> In terms of excess ‘specific’ provisions carried on the balance sheet, Yes Bank leads the pack with excess ‘specific’ provisions of 55% over what is required under IRAC norms while PSU banks like Bank of Baroda (BoB) and Punjab National Bank (PNB) have low ”excess specific provisions” of 11.9% and 3.9%, respectively.

> It also looks at what proportion of sub-standard and doubtful assets (D-1 and D-2 categories) have been covered by provisions. The rationale behind this analysis is – since D-3 and loss categories should carry a mandated 100% provision, it analyzes how much provision cover is left for sub-standard and D-1 & D-2 assets. No surprises here – private banks have high provision cover (ranging from ICICI Bank at 57.5% to Yes Bank at 91.8%) while BoB and PNB have 43.9% and 38.2% coverage, respectively.

> Asset-liability management: ICICI Bank has seen a sharp improvement in its deposit structure in FY13 due to growth in core CASA and retail term deposits. Deposits in 3-5 year and 5 years and beyond maturity buckets have registered a growth of 163% and 47%, respectively. This improvement in deposit structure enabled ICICI Bank to reduce its ALM gap from 3 months in FY12 to a negative 1 month in FY13. This should ensure margin stability for the bank in the year ahead, in its view.

> On priority sector lending mandate: Only HDFC Bank and IIB have managed to meet their priority sector loan mandates solely through their loan books, while it sees the biggest shortfall for Yes Bank due to the sharp increase in its loan book in FY11 and also the regulatory changes around securitization through the assignment route impacting pool buyouts.

Disclaimer: IRIS has taken due care and caution in compilation of data for its web site. Information has been obtained by IRIS from sources which it considers reliable. However, IRIS does not guarantee the accuracy, adequacy or completeness of any information and is not responsible for any errors or omissions or for the results obtained from the use of such information. IRIS especially states that it has no financial liability whatsoever to any user on account of the use of information provided on its website.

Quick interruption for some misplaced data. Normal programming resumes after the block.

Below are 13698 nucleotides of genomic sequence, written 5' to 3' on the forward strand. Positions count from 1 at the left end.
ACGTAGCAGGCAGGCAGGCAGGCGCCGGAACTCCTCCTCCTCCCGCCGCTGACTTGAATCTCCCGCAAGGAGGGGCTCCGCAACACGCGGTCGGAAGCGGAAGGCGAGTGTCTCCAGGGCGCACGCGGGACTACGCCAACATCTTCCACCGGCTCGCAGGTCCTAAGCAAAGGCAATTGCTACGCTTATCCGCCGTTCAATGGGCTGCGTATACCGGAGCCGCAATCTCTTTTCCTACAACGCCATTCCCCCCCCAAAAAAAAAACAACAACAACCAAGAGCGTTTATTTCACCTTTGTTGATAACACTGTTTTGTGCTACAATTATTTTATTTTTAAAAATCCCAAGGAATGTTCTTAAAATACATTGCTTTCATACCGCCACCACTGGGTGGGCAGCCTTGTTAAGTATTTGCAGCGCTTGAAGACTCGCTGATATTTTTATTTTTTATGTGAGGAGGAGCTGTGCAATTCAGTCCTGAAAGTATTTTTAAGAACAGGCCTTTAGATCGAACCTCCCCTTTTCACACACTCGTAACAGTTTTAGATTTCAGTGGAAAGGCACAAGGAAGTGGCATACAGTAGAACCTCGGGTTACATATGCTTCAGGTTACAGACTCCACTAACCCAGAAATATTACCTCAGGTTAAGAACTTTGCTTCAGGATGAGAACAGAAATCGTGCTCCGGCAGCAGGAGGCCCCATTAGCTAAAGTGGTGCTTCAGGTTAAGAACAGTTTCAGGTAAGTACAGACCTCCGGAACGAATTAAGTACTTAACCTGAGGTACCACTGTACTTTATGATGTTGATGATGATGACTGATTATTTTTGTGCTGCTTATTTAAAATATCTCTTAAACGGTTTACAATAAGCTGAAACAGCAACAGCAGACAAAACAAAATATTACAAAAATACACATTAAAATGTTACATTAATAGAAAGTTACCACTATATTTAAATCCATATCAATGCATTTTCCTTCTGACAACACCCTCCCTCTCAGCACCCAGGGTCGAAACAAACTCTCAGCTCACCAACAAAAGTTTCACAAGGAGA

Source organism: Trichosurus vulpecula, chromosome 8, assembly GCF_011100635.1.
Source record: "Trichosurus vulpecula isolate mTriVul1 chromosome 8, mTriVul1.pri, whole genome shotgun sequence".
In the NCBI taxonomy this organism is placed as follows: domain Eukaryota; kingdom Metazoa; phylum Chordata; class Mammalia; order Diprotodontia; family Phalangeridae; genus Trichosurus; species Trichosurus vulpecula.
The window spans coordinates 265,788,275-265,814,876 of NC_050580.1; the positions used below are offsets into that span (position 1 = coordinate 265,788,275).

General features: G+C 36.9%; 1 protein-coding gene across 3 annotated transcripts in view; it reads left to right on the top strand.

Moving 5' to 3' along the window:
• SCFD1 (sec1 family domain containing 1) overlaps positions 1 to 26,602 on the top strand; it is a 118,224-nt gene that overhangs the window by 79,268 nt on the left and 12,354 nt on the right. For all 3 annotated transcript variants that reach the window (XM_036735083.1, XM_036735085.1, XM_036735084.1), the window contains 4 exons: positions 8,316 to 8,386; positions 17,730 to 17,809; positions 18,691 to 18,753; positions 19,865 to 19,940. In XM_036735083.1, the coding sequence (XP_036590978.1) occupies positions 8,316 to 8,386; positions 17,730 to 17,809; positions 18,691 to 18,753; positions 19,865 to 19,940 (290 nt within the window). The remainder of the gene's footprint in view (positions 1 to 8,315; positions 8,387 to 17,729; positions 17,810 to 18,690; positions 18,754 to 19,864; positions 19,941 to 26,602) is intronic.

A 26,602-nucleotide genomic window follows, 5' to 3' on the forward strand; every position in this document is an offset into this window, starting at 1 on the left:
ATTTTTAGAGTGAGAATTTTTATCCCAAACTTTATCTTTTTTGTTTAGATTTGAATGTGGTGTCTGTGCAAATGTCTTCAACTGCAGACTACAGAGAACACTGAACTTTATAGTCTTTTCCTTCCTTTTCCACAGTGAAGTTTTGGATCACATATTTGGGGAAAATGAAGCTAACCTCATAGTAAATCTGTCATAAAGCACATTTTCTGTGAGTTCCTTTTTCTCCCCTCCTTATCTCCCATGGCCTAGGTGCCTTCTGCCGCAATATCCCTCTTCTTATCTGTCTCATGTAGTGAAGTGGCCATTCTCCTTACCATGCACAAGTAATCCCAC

“Fundamental Analysis”

Having a basic knowledge of fundamental analysis will give you a better foundation for your investment decisions. Understand why you should use it when investing. You will learn how to find relevant information in earning reports from the listed companies.

Fundamental analysis is critical component in stock analysis. It is quite accessible, extremely valuable and you actually don’t need a finance degree to get a basic understanding of it. The problem of fundamental analysis is however that it can very easily get quite complicated, but it doesn’t have to be.

What is a Fundamental Analysis?

A fundamental analysis is all about getting an understanding of a company, the health of its business and its future prospects. It includes reading and analyzing annual reports and financial statements to get an understanding of the company’s comparative advantages, competitors and its market environment.

Why use fundamental analysis?
Fundamental analysis is built on the idea that the stock market may price a company wrong from time to time. Profits can be made by finding under priced stocks and waiting for the market to adjust the valuation of the company. By analyzing the financial reports from companies you will get an understanding of the value of different companies and understand the pricing in the stock market.

After analyzing these factors you have a better understanding of whether the price of the stock is undervalued or overvalued at the current market price. Fundamental analysis can also be performed on a sectors basis and in the economy as a whole.

The true value of a stock?

For a fundamental analyst, the market price of a stock tends to move towards its ‘intrinsic value’, which is the ‘true value’ of a company as calculated by its fundamentals. If the market value does not match the true value of the company, there is an investment opportunity.

Example of this is that if the current market price of a stock is lower than the intrinsic price, the investor should purchase the stock because he expects the stock price to rise and move towards its true value. Alternatively, if the current market price is above the intrinsic price, the stock is considered overbought and the investor sells the stock because he knows that the stock price will fall and move closer to its intrinsic value.